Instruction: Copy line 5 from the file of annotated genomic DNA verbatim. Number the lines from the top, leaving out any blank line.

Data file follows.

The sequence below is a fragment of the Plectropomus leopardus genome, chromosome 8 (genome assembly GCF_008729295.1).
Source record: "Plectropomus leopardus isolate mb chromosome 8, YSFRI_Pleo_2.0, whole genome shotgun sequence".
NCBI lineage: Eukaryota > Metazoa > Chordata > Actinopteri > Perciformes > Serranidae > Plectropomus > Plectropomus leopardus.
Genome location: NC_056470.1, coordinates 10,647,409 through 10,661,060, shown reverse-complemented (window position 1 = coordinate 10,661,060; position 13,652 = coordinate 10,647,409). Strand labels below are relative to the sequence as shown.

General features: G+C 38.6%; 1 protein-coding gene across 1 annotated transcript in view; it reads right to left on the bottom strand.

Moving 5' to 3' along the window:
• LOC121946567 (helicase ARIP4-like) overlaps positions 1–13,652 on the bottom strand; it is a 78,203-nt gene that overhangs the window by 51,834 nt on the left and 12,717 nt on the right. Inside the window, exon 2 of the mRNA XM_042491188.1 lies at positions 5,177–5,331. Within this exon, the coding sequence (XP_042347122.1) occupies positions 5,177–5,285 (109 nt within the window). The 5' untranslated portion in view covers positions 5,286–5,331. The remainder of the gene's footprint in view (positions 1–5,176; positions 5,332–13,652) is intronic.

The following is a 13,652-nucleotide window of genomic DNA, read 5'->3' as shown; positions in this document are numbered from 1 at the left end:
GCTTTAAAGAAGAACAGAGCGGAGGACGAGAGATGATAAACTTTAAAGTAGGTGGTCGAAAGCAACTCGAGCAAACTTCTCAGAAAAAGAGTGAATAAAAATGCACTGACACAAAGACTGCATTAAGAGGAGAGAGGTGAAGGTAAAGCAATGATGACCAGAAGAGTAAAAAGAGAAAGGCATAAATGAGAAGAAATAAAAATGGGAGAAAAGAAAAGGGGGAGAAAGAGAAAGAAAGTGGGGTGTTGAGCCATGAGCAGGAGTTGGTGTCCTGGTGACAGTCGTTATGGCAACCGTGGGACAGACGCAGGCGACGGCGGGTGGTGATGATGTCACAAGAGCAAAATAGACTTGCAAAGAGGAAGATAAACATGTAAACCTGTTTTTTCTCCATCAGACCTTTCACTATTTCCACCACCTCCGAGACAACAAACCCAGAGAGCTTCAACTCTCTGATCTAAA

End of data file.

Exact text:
General features: G+C 38.6%; 1 protein-coding gene across 1 annotated transcript in view; it reads right to left on the bottom strand.